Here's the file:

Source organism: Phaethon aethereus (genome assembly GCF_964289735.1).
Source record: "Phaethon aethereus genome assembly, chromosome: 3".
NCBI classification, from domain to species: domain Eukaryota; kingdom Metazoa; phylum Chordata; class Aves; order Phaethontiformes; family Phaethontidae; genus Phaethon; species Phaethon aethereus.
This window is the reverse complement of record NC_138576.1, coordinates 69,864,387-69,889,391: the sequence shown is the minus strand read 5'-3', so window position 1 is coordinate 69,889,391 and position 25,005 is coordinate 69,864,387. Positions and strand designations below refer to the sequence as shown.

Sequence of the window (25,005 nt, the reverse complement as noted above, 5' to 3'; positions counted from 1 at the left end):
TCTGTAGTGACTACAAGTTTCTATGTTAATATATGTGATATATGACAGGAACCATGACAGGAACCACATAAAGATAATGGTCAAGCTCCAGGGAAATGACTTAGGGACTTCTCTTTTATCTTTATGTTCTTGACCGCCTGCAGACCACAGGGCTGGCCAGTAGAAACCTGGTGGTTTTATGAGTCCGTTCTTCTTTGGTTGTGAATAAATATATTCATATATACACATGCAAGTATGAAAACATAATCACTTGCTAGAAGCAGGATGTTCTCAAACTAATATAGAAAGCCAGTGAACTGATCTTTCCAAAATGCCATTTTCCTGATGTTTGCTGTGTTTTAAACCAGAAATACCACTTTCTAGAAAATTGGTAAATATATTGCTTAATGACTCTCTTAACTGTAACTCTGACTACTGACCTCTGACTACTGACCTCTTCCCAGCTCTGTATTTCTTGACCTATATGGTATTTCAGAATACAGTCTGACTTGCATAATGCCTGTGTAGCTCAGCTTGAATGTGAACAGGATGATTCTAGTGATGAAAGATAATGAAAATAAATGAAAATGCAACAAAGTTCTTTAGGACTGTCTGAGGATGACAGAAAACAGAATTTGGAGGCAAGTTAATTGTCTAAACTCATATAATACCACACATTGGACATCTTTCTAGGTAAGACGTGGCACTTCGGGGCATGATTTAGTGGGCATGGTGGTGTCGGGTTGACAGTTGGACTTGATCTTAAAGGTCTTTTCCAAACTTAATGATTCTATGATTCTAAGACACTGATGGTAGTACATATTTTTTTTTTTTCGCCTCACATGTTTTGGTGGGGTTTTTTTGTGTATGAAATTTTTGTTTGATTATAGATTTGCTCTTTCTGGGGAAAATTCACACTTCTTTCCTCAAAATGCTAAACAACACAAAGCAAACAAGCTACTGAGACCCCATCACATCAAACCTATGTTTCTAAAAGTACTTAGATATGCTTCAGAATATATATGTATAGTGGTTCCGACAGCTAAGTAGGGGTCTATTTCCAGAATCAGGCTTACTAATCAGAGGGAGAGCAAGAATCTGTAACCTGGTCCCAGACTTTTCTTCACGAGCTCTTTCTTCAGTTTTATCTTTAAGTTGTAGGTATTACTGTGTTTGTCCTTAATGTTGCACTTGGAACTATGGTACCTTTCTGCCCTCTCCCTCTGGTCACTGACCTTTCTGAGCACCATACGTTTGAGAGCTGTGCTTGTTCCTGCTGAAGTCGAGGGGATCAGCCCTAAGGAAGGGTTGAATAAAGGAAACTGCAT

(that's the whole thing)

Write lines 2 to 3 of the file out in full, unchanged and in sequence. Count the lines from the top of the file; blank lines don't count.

Source record: "Phaethon aethereus genome assembly, chromosome: 3".
NCBI classification, from domain to species: domain Eukaryota; kingdom Metazoa; phylum Chordata; class Aves; order Phaethontiformes; family Phaethontidae; genus Phaethon; species Phaethon aethereus.